To say I know all that much about zebra hybrids is just a laughable joke, but I do know a few things that I'd like to share with you before we get started on this journey.
A zebra is a wild animal. They can be mean, they can be aggressive, and they can jump out of any fence you put them behind. You can tame them down with a lot of work - if you take them from their mothers and bottle feed them is your best shot, as I understand it - but basically it boils down to the fact that this is a wild thing who, unlike horses, has not had countless generations of domestication behind it. Yes, a feral horse will act just as wild and crazy as anything.... but it would be similar to trying to tame a feral dog versus trying to tame a feral wolf. They're just not the same. People own them, and ride them, and do stuff with them, but I think it all boils down to this: these are NOT pets. And I don't know why anyone would want to keep them as pets. I think it's nuts.
A zebra hybrid is obviously half a zebra, so it has half a wild thing in it. If you cross it out with a horse or a donkey, it will take on some of the traits of the thing you crossed it with, so you will get a bit of both behaviors. Just because you crossed it out with something domestic doesn't mean that now you'll have a sweet and cuddly tame beginner-friendly creature. So if you're ever thinking "aww, it's so cute! Those stripes!," I totally agree with you, but I can't say I'd suggest going out and getting yourself one. Unless of course, you're a crazy person and a horrible bleeding heart like I am who decided to give it a shot for some reason. This zonk was pulled out of pen and gifted to me by a client - and that's why I have him. Not because I thought he was cute or adorable or interesting or whatnot, not because I went out and looked for a zebroid, but because I was presented with the opportunity, I considered it, I understood what kind of challenges I was up against, and I was willing to give it a shot anyway.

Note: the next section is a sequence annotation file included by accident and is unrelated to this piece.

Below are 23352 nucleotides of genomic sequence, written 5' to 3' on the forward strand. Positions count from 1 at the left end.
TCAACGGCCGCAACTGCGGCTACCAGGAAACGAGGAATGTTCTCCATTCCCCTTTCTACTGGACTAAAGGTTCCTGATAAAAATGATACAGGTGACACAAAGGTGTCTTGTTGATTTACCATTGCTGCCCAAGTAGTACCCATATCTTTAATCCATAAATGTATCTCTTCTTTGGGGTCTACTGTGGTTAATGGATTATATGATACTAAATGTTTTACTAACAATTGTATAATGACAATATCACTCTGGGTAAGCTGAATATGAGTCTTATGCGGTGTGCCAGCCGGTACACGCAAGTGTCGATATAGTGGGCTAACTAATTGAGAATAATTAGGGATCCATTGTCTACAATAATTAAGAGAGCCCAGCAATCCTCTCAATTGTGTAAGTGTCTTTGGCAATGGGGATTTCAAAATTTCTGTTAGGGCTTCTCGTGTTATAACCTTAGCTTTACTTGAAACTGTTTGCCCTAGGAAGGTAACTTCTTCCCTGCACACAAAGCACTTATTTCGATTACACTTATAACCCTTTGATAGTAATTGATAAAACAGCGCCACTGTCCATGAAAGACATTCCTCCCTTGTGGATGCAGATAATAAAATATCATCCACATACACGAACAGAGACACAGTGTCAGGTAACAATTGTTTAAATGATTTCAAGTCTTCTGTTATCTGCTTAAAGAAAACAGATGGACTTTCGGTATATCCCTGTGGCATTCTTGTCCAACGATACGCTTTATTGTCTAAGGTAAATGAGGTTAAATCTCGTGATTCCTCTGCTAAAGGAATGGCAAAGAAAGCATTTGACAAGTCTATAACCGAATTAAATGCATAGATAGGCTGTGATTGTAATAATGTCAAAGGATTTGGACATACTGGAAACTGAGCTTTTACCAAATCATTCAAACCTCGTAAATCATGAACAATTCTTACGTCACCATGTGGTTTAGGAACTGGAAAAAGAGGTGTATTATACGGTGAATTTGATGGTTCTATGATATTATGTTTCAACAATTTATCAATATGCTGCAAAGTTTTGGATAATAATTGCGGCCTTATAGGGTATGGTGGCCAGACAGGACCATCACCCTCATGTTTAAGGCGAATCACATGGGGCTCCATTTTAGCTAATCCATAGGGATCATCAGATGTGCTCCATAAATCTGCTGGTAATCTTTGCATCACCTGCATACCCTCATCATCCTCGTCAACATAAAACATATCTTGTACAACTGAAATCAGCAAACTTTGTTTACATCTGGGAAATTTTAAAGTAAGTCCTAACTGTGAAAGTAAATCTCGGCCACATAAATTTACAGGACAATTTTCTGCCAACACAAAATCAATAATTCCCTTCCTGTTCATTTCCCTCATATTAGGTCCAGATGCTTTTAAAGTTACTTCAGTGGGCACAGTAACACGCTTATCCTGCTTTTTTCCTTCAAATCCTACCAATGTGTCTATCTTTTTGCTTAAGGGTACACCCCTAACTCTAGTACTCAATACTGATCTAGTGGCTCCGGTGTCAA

These guys are super hard to work with. And I fully expect this to be a serious challenge. A fun, rewarding, exciting challenge, but a challenge nonetheless. And I may not be successful in making him into anything useful, or it may take me AGES to do it. But I'm going to give it my best shot.
So far, in the four days that I have had him, I've gotten my zonk to tie, lead a little bit, be petted on both sides of his neck, take hay out of my hand, and then actually approach me to take cookies. (Caveat: I am not a regular treat-giver. I think it makes horses annoying and spoiled. But, I think with my zonk not having any positive associaton with humans whatsoever, associating human interaction with delicious snacks will change his attitude about it.) He is extremely smart, like I figured he would be - he thrashed for a minute when first tied, and then quit and stood still. I've found for these more-or-less feral longears that it seems to work better if you teach them to tie *before* you teach them to lead - then they figure out the idea of yielding to pressure of their own accord, and unlike a horse they won't thrash until they break their necks. They don't panic - they stop and figure it out. But they are quick as lightning and sometimes they will do something that surprises you, so you still need to use caution. I got jumped on by a standard jack this spring and he really hurt me - out of nowhere he just launched himself right onto me, landing in the middle of my back, He gave no warning, other than the fact that we knew we were taking on a potential risk by restraining him to work on his (extremely long and needing hacksawing) feet. I have a healthy respect for these guys and the things they can do if they feel cornered.